Apolipoprotein E in Alzheimer's disease and other neurological disorders

Philip B. Verghese, Joseph M. Castellano, David M. Holtzman

Research output: Contribution to journalReview article

459 Scopus citations

Abstract

Apolipoprotein E (APOE) is a 299-aminoacid protein encoded by the APOE gene. Three common polymorphisms in the APOE gene, e{open}2, e{open}3, and e{open}4, result in a single aminoacid change in the APOE protein. APOE e{open}2, e{open}3, and e{open}4 alleles strongly alter, in a dose-dependent manner, the likelihood of developing Alzheimer's disease and cerebral amyloid angiopathy. In particular, APOE e{open}4 is associated with increased risk for Alzheimer's disease whereas APOE e{open}2 is associated with decreased risk. The effects of APOE genotype on risk of these diseases are likely to be mediated by differential effects of APOE on amyloid-β accumulation in the brain and its vasculature. Response to treatment for Alzheimer's disease might differ according to APOE genotype. Because convincing evidence ties the APOE genotype to risk of Alzheimer's disease and cerebral amyloid angiopathy, APOE has been studied in other neurological diseases. APOE e{open}4 is associated with poor outcome after traumatic brain injury and brain haemorrhage, although the mechanisms underlying these associations are unclear. The possibility that APOE has a role in these and other neurological diseases has been of great interest, but convincing associations have not yet emerged.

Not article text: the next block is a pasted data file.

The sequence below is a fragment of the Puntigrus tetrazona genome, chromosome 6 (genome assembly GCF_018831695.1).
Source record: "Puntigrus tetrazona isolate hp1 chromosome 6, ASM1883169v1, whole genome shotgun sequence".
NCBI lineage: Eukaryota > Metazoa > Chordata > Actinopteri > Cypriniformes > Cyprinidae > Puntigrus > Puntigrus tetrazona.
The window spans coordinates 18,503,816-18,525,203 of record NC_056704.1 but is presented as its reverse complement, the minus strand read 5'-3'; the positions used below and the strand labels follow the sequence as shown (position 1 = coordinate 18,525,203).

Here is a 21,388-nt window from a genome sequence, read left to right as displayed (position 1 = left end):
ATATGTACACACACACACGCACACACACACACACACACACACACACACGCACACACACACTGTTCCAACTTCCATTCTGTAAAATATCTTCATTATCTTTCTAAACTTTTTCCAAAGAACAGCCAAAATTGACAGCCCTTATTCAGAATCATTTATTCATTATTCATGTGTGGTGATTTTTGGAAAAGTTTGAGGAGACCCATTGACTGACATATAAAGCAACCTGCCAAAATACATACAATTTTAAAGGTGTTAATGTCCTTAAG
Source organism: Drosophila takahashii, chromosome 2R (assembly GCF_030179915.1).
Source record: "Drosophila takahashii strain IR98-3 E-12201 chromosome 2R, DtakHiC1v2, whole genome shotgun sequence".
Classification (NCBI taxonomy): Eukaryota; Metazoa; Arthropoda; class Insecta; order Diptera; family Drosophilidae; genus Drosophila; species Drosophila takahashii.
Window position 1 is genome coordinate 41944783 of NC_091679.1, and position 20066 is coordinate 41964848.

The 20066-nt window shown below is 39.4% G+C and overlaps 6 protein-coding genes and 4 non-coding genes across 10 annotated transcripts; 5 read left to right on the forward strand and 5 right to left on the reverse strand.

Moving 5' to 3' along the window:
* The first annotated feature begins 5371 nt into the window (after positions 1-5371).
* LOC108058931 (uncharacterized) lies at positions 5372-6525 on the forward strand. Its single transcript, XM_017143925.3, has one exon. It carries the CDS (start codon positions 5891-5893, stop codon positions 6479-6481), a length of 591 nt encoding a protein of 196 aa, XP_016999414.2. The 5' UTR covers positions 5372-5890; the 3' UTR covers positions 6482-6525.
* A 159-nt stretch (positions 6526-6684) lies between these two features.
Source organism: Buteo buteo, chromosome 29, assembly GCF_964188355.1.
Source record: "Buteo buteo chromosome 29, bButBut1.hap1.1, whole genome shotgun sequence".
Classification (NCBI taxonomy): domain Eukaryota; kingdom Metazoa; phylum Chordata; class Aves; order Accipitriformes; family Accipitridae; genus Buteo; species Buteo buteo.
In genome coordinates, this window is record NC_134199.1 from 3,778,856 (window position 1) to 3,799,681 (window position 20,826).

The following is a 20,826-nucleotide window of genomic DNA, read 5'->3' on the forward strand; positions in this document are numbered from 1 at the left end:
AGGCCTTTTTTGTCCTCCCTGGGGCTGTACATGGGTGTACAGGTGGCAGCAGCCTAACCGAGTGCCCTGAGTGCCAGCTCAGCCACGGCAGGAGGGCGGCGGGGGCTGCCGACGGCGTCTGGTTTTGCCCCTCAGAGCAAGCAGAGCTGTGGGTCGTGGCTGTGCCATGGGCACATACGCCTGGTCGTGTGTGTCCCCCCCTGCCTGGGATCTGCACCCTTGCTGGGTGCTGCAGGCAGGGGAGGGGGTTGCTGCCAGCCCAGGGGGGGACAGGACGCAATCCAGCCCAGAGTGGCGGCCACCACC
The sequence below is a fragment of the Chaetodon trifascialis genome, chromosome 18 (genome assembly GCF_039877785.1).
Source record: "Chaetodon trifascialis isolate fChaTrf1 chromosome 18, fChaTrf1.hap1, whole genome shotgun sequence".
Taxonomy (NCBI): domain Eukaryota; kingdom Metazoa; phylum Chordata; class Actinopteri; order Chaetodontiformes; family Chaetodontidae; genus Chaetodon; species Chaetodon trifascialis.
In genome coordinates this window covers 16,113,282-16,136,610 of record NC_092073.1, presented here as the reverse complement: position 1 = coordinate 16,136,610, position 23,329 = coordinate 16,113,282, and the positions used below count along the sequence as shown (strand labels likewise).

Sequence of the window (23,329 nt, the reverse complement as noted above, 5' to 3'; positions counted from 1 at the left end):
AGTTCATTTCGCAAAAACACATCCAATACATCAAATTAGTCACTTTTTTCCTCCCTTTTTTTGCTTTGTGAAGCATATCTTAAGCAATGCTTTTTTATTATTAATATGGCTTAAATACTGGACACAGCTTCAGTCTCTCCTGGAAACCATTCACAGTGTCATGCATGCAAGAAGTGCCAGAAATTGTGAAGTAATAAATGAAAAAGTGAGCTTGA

Original languageEnglish
Pages (from-to)241-252
Number of pages12
JournalThe Lancet Neurology
Volume10
Issue number3
DOIs
StatePublished - Mar 1 2011

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